Making an Impact in the Congo – Pole Pole Founder's Feedback

19th December 2018


As part of our Gorillas in Africa’s Midst tour to Rwanda and the Democratic Republic of Congo, a group of seven Wild Frontiers clients, and their tour leader Jez visited the Pole Pole Foundation in November. There they met with its Founder and gorilla conservationist, John Kahekwa.

Here at Wild Frontiers we are fully committed to the POPOF, and we take pride in donating money per client on our tours to aid the fabulous work they do. This goes to afforestation, environment education, tree planting, anti-poaching patrols, training for former poachers and the construction of fish ponds to provide the local communities with a source of food to deter hunting for bushmeat.

Excitingly, working together with the POPOF, we have also established a community education initiative in which the people from the villages surrounding the Kahuzi-Biega National Park get the opportunity to trek to visit the gorillas they are learning to protect. Despite living alongside them, many of the people here have not seen the gorillas before.

After the tremendous success of the first tour, John got in contact to give us some truly heartwarming feedback. Here’s what he had to say:

We are so grateful for all the wonderful feedback we have received from the WF tour clients of 2018. We are all almost moved to tears by the positivity sent from our friends overseas about the time they spent in a portion of our forgotten country, the Democratic Republic of Congo. You have no idea how good it feels and how proud we are.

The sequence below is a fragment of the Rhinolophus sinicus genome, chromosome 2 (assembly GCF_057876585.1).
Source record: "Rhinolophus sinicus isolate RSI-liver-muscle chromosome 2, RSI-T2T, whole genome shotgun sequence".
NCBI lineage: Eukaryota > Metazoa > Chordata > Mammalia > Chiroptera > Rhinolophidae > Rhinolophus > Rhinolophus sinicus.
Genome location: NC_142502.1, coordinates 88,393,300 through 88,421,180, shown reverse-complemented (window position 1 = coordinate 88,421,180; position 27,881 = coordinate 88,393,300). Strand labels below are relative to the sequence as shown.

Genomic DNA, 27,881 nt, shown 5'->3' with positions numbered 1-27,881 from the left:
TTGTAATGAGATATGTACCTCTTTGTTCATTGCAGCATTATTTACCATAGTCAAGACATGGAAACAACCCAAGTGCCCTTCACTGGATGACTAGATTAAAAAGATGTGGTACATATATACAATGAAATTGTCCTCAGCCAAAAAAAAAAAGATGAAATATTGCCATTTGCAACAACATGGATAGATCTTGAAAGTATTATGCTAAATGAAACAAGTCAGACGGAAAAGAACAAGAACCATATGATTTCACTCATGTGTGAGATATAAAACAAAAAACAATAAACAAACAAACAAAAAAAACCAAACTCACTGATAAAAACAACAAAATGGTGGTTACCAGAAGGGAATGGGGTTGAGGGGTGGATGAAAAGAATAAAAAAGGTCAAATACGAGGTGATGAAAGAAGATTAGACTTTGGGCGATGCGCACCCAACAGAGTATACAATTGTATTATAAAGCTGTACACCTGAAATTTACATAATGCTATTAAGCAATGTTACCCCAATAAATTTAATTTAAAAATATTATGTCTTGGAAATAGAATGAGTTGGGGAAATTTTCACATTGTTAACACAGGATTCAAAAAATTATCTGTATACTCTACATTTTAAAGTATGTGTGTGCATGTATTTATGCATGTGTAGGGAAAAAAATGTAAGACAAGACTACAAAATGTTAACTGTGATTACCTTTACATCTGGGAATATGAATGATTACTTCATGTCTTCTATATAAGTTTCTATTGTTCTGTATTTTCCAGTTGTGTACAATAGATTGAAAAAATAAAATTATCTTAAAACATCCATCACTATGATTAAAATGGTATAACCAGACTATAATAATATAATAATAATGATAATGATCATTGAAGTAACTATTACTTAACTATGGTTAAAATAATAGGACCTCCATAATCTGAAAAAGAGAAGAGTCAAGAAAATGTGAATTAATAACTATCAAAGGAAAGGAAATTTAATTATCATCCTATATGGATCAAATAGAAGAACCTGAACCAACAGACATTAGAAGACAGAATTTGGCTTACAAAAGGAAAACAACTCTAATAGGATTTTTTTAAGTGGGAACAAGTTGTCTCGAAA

Your sentiments offer great encouragement and remind us again and again how much we love our work helping the Grauer gorillas, a critically endangered species, even when it becomes challenging. Their habitat is being encroached upon for fuel, charcoals, farming, and mineral digging, caused by poverty and local communities who are uneducated on these matters. Their saying is often, ‘Empty stomachs have no ears’.

The reality is that the Kahuzi-Biega National Park has been a world heritage site since 1980, and conservation is a huge priority. The day the local people sit down and discuss the project together, begin to view gorillas equally, plant trees together and assist each other in terms of education for the new generations, will truly be the beginning of inclusive conservation and a united community. We hope this approach will give the KBNP a chance to last long into the future. Wild Frontiers is exactly what we need to bring in big-hearted people to help us here. We encourage other visitors to join us in the field through the WF Foundation.

Please send a thousand hugs from the women and pupils of the POPOF to each of the seven Wild Frontiers visitors we had; Fatima, Hazel, Howard, both Marks, Mike, Joy, and Jez. Please thank them for their contributions to us. I guarantee their donations will go straight to reinforcing the different activities we have relating to conservation.

With special thanks to Richard Milburn, the Pole Pole Foundations UK representative, who brought this cause to Jonny Bealby’s attention.


Hayley Cleeter

Hayley would have to thank the multi-culturalism of London for first sparking her interest in travel. She remembers dressing up in saris from India, e…

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